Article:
Scope of Ecology
Ecology is the study of how organisms with their environments. It gives an idea of distribution and abundance of organisms. Biosphere is the entire portion of the earth which is inhabited by life. The environment of an organism can be divided into two: Abiotic and biotic environment. Abiotic factors include temperature, light, topography, pH, soil and water. Biotic factors include plants and animals. Ecological niche of a species refers to its ‘lifestyle’ – how it lives, what it does, how it interacts with other members of its ecosystem. The habitat is where the species is found.
Changing Environments of the Biosphere
Biosphere is thin, life supporting skin consisting of seas, lakes, stream, land and atmosphere. Biosphere is a mosaic of habitats differing in abiotic factors such as temperature, rainfall and light. These affect the distribution of biotic factors such as the type of vegetation. On the basis of extremes of temperature, light and other abiotic factors, organisms have diverse adaptations in the biosphere. Endotherms maintain internal temperature. Water is essential to life. All ecosystems are driven by solar energy and plants are directly dependent on it. Tropical forests are resulted due to low light levels. Physical structure, pH and mineral composition of soil limit the distribution of plants and hence of the animals that feed on those plants. Wind amplifies the effects of environmental temperature on organisms by increasing heat loss due to evaporation and convection. Catastrophic events such as fires, hurricanes, typhoons, and volcanic eruptions can devastate biological communities.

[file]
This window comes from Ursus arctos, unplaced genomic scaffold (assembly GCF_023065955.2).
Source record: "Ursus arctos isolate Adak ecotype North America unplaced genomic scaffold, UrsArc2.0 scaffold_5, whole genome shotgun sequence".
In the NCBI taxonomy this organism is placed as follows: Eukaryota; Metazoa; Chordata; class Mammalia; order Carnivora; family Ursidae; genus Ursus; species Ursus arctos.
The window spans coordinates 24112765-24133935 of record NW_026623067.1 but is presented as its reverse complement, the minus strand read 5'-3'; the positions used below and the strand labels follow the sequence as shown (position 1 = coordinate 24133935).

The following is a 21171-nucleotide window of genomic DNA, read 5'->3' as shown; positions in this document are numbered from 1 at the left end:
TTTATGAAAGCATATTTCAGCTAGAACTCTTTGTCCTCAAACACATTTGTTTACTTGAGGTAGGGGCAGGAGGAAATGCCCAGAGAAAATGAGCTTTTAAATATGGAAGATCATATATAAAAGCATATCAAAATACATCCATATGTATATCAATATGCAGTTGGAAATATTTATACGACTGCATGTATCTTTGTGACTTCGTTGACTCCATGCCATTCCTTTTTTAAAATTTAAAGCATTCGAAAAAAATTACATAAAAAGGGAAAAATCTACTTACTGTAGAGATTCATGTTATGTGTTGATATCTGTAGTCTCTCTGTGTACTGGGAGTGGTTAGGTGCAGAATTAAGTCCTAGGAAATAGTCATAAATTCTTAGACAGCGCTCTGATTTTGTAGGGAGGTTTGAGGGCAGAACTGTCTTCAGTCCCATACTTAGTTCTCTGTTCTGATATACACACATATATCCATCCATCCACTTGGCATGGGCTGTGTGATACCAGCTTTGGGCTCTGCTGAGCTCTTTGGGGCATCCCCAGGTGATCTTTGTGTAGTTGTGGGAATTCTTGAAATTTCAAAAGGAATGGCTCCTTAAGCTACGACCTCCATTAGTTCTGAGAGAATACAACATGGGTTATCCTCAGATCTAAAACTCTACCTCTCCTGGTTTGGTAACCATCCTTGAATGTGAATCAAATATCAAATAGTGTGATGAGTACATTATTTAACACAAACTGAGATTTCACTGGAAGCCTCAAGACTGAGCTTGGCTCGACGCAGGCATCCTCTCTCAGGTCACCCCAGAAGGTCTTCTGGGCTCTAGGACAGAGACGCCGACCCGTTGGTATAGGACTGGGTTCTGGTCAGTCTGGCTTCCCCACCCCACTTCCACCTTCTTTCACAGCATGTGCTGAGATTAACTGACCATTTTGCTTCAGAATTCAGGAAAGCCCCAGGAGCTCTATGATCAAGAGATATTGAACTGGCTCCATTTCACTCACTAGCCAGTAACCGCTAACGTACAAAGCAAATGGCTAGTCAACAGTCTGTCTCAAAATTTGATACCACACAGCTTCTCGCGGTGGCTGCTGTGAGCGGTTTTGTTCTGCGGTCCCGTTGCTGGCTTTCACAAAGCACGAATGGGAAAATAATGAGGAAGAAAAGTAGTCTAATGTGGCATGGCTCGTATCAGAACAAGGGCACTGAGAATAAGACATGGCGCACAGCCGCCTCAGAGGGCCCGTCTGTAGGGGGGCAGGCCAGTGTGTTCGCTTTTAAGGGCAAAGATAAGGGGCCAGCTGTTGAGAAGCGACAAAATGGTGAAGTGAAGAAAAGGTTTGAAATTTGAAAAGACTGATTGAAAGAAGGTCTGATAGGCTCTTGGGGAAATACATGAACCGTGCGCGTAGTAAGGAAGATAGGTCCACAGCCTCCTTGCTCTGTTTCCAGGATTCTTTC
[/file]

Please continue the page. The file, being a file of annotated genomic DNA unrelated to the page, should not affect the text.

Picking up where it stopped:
Responses of Organisms to Environmental Change
Environments change in time as well as space. Individual organisms can respond to changing environments by mechanisms that are behavioral, physiological or morphological. Response such as migration of animals and birds in response to change in temperature is an example for behavioral response. Physiological responses are slower than behavioral responses. Morphological responses are the slowest. Internal anatomy of the body maybe changed due to change in the environment.
The world’s major communities like deserts, tropical rain forests, grasslands and the like are known as Biomes. Tropical forests are found near the equator. Savanna is tropical or semi tropical grassland with scattered individual trees. Desert is the harshest of all biomes. Chaparral consists of dense, spiny shrubs with tough ever green leaves. Temperate grasslands are found in regions of relatively cold temperature. Temperate forests grow in the regions where there is sufficient moisture to support the growth of large trees. Taiga is also known as coniferous forest. Tundra has plants which form shrubby or mat like vegetation.
The aquatic communities can be divided as fresh water and marine. Rivers and streams are bodies of water continuously moving in one direction. These communities are dynamic, changing significantly from the source to the point at which they empty into an ocean or lake. Estuaries are the areas at which a fresh water river or stream meets the ocean. The end points of many rivers and streams are ponds and lakes. Phytoplanktons and zooplanktons thrive in them. Marine environment is made up of photic and aphotic zones. Marine communities are based on depth – Littoral zone, neritic zone and oceanic zone.